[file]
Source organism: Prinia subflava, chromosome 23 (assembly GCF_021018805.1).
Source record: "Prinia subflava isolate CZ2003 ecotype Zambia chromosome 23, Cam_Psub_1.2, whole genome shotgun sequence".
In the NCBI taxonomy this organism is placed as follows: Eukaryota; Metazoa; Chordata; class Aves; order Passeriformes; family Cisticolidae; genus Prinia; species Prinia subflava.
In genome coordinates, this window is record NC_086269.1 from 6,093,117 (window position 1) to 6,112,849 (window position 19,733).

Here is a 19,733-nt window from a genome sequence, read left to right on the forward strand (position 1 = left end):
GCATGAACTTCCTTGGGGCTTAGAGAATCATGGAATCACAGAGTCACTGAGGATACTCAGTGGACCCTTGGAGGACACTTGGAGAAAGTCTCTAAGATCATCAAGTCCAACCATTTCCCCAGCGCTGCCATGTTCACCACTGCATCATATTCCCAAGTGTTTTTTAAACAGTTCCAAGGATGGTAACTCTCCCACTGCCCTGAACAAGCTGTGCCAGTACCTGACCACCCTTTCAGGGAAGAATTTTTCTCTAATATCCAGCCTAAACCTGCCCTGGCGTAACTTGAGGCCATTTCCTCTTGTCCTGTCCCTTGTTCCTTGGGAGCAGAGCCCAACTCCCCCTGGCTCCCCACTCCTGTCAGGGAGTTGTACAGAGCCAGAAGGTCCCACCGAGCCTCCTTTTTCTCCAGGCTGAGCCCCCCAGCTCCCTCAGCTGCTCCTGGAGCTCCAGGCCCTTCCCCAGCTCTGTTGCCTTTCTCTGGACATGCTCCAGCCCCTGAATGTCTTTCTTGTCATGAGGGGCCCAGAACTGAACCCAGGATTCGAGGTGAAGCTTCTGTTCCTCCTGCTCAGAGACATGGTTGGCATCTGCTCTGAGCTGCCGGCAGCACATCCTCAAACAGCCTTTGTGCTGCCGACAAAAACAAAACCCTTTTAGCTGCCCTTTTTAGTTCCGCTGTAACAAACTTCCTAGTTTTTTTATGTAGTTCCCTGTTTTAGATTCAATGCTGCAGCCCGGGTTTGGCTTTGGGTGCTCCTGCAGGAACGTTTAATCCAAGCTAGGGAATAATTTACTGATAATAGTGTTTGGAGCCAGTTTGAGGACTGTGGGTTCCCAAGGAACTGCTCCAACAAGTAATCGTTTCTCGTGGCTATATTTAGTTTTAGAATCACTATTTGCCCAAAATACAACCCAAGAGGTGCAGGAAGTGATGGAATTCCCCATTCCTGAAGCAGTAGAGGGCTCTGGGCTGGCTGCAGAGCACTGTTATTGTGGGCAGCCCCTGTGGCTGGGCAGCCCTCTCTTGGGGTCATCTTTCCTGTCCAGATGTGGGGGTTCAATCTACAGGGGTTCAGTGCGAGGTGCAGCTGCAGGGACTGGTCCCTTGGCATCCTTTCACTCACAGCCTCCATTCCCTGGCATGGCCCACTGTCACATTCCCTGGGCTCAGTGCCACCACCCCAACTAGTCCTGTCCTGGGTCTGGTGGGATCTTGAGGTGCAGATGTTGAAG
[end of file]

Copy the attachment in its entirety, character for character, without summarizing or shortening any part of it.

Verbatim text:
Source organism: Prinia subflava, chromosome 23 (assembly GCF_021018805.1).
Source record: "Prinia subflava isolate CZ2003 ecotype Zambia chromosome 23, Cam_Psub_1.2, whole genome shotgun sequence".
In the NCBI taxonomy this organism is placed as follows: Eukaryota; Metazoa; Chordata; class Aves; order Passeriformes; family Cisticolidae; genus Prinia; species Prinia subflava.
In genome coordinates, this window is record NC_086269.1 from 6,093,117 (window position 1) to 6,112,849 (window position 19,733).

Here is a 19,733-nt window from a genome sequence, read left to right on the forward strand (position 1 = left end):
GCATGAACTTCCTTGGGGCTTAGAGAATCATGGAATCACAGAGTCACTGAGGATACTCAGTGGACCCTTGGAGGACACTTGGAGAAAGTCTCTAAGATCATCAAGTCCAACCATTTCCCCAGCGCTGCCATGTTCACCACTGCATCATATTCCCAAGTGTTTTTTAAACAGTTCCAAGGATGGTAACTCTCCCACTGCCCTGAACAAGCTGTGCCAGTACCTGACCACCCTTTCAGGGAAGAATTTTTCTCTAATATCCAGCCTAAACCTGCCCTGGCGTAACTTGAGGCCATTTCCTCTTGTCCTGTCCCTTGTTCCTTGGGAGCAGAGCCCAACTCCCCCTGGCTCCCCACTCCTGTCAGGGAGTTGTACAGAGCCAGAAGGTCCCACCGAGCCTCCTTTTTCTCCAGGCTGAGCCCCCCAGCTCCCTCAGCTGCTCCTGGAGCTCCAGGCCCTTCCCCAGCTCTGTTGCCTTTCTCTGGACATGCTCCAGCCCCTGAATGTCTTTCTTGTCATGAGGGGCCCAGAACTGAACCCAGGATTCGAGGTGAAGCTTCTGTTCCTCCTGCTCAGAGACATGGTTGGCATCTGCTCTGAGCTGCCGGCAGCACATCCTCAAACAGCCTTTGTGCTGCCGACAAAAACAAAACCCTTTTAGCTGCCCTTTTTAGTTCCGCTGTAACAAACTTCCTAGTTTTTTTATGTAGTTCCCTGTTTTAGATTCAATGCTGCAGCCCGGGTTTGGCTTTGGGTGCTCCTGCAGGAACGTTTAATCCAAGCTAGGGAATAATTTACTGATAATAGTGTTTGGAGCCAGTTTGAGGACTGTGGGTTCCCAAGGAACTGCTCCAACAAGTAATCGTTTCTCGTGGCTATATTTAGTTTTAGAATCACTATTTGCCCAAAATACAACCCAAGAGGTGCAGGAAGTGATGGAATTCCCCATTCCTGAAGCAGTAGAGGGCTCTGGGCTGGCTGCAGAGCACTGTTATTGTGGGCAGCCCCTGTGGCTGGGCAGCCCTCTCTTGGGGTCATCTTTCCTGTCCAGATGTGGGGGTTCAATCTACAGGGGTTCAGTGCGAGGTGCAGCTGCAGGGACTGGTCCCTTGGCATCCTTTCACTCACAGCCTCCATTCCCTGGCATGGCCCACTGTCACATTCCCTGGGCTCAGTGCCACCACCCCAACTAGTCCTGTCCTGGGTCTGGTGGGATCTTGAGGTGCAGATGTTGAAG